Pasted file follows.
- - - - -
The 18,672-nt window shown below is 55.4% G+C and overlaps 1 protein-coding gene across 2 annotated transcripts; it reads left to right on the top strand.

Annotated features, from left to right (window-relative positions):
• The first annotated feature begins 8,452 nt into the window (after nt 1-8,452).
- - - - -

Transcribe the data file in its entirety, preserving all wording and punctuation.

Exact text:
The 18,672-nt window shown below is 55.4% G+C and overlaps 1 protein-coding gene across 2 annotated transcripts; it reads left to right on the top strand.

Annotated features, from left to right (window-relative positions):
• The first annotated feature begins 8,452 nt into the window (after nt 1-8,452).